Yesterday, a coworker of mine was telling me about the concern she had for her husband’s cousin. Her husband’s family is from Algeria, and his cousin arrived here in November and has since split from her abusive husband… My coworker started talking about the fact that she hadn’t taken prenatal classes, and didn’t seem prepared to have the child physically – being in a one bedroom apartment and not having a washer and dryer (hence handwashes her clothes). She’s usually VERY culturally sensitive and aware of differences in ways of doing things, which is why her attitude surprised me a bit. “Either way, that baby is gonna come out” I told her, after having ascertained that prenatal courses aren’t common in Algeria, and perhaps her attitude was more reflective of her cultural attitudes more than denial about the baby coming.

    But it did make me reflect of the fact that we’re so afraid of being parents and giving birth in North America that maybe we overthink things a little bit.

    • R Zhao

      As an American preparing to give birth in China, I completely agree. Things are much simpler here. I don’t think anyone talks of a birth plan and where I live there aren’t prenatal classes. I’m not saying these things can’t be useful, but I do think we’ve gotten to the point where we feel they are necessary for everyone. If you aren’t careful, you can drive yourself crazy over thinking and worrying about things that you have little to no control over.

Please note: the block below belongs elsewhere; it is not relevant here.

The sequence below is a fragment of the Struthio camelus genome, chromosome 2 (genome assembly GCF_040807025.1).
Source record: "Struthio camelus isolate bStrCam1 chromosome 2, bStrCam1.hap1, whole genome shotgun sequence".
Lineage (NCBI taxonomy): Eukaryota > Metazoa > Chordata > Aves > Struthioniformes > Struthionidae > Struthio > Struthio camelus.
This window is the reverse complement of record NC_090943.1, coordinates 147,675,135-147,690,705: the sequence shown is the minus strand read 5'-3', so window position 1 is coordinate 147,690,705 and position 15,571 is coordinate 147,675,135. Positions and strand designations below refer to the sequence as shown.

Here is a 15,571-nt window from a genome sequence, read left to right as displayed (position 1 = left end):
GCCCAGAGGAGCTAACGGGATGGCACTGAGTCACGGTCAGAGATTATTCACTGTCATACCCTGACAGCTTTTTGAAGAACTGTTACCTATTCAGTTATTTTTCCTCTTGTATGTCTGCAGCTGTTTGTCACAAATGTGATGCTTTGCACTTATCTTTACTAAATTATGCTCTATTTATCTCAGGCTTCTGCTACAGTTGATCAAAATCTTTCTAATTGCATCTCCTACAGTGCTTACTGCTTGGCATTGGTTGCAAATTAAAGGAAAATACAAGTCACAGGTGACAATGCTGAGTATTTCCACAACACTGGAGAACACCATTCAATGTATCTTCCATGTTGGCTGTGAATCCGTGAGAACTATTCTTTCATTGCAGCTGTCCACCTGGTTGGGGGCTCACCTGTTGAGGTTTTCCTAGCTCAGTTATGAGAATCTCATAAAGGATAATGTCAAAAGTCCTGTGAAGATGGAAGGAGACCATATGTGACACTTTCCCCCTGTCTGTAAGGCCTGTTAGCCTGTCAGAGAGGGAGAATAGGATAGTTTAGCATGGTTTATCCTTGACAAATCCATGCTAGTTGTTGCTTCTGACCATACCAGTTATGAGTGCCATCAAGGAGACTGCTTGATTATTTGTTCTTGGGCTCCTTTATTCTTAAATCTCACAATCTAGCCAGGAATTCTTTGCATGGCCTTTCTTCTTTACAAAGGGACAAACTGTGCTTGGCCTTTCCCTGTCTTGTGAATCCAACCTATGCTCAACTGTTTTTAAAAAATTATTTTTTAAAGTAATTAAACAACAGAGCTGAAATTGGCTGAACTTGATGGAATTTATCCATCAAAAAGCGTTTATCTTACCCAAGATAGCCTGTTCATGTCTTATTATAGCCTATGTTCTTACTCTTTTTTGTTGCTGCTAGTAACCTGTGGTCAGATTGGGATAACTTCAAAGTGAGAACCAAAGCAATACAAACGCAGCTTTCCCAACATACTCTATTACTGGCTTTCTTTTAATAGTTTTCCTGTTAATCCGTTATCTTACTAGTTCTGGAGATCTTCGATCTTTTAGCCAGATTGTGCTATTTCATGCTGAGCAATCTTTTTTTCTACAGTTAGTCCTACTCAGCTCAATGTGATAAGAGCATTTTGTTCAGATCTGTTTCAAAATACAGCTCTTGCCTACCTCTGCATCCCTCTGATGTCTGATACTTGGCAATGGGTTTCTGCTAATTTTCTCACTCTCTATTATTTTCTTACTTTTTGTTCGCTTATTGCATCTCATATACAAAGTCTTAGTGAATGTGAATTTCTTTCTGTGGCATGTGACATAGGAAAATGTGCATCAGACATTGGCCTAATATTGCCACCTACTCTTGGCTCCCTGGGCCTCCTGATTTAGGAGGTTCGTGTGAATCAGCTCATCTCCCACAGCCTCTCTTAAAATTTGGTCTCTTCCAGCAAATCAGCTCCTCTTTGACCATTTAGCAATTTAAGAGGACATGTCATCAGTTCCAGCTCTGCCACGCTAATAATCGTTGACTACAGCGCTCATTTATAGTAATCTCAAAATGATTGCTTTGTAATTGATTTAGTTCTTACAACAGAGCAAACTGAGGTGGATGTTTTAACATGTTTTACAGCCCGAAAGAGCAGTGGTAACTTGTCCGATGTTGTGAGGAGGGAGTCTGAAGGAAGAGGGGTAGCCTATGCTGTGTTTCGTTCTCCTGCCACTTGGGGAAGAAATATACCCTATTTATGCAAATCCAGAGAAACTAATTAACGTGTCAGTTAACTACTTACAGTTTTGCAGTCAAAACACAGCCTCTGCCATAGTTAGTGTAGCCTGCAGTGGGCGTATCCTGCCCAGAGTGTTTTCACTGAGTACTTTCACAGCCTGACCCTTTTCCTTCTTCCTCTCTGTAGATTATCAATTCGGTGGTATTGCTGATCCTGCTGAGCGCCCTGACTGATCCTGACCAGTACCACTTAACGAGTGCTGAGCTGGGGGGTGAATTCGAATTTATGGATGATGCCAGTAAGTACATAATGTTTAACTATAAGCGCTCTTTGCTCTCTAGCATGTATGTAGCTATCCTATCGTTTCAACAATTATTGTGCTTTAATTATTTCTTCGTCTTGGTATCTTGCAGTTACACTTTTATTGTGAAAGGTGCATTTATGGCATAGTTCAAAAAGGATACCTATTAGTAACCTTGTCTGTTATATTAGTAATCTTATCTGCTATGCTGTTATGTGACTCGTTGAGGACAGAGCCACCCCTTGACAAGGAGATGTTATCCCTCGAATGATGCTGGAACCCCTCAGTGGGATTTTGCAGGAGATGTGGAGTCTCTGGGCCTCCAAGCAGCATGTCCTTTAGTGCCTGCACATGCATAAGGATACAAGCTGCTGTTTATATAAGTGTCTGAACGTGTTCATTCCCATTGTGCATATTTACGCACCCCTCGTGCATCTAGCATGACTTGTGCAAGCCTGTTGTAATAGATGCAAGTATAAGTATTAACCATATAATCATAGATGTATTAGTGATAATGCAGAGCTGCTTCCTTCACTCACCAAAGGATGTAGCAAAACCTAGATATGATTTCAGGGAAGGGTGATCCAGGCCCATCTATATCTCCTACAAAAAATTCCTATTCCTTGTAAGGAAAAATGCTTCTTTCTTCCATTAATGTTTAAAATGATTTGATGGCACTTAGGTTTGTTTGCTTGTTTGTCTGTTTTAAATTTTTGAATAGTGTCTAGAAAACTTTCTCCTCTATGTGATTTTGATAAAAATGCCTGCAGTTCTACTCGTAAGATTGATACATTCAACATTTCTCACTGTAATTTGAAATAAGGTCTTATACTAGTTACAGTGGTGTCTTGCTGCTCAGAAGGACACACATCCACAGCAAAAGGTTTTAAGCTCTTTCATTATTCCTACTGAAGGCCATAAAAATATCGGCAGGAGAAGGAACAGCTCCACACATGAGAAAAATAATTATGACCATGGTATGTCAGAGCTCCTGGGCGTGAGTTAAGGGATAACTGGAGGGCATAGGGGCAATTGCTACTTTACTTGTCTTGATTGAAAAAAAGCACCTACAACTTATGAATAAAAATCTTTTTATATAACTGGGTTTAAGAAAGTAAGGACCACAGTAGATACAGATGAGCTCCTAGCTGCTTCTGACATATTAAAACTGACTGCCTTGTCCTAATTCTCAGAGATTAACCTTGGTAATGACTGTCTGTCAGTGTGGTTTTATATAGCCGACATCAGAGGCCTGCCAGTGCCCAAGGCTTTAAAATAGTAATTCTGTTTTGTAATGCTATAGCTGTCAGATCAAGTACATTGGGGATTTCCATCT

• Lauren_Alli

    I’m not going to be “that person” and bring you all down with my not-as-pleasant birth story. That said, I am feeling a little jealous? I guess would be the word. This is what I do. I feel jealous and scornful and then I think to myself. Why? I hate being jealous of other people’s birth experiences. I wish I could stop my brain from going there. Perhaps someday I will have my own “easier” expeirence and then I won’t get jealous anymore.

    • Kay_Sue

      (hug)

    • Lauren_Alli

      Geesh. It looks like I still managed to come across as a real debbie downer, even when I wasn’t trying. My bad! It must be chocolate-thirty.

    • Kay_Sue

      It’s always chocolate-thirty. Always.

    • EX

      You know, positive birth stories make people who have had difficult births (like you) feel bad and may give expectant mothers unrealistic expectations and negative birth stories scare the shit out of expectant mothers. Maybe we should just all stop sharing birth stories.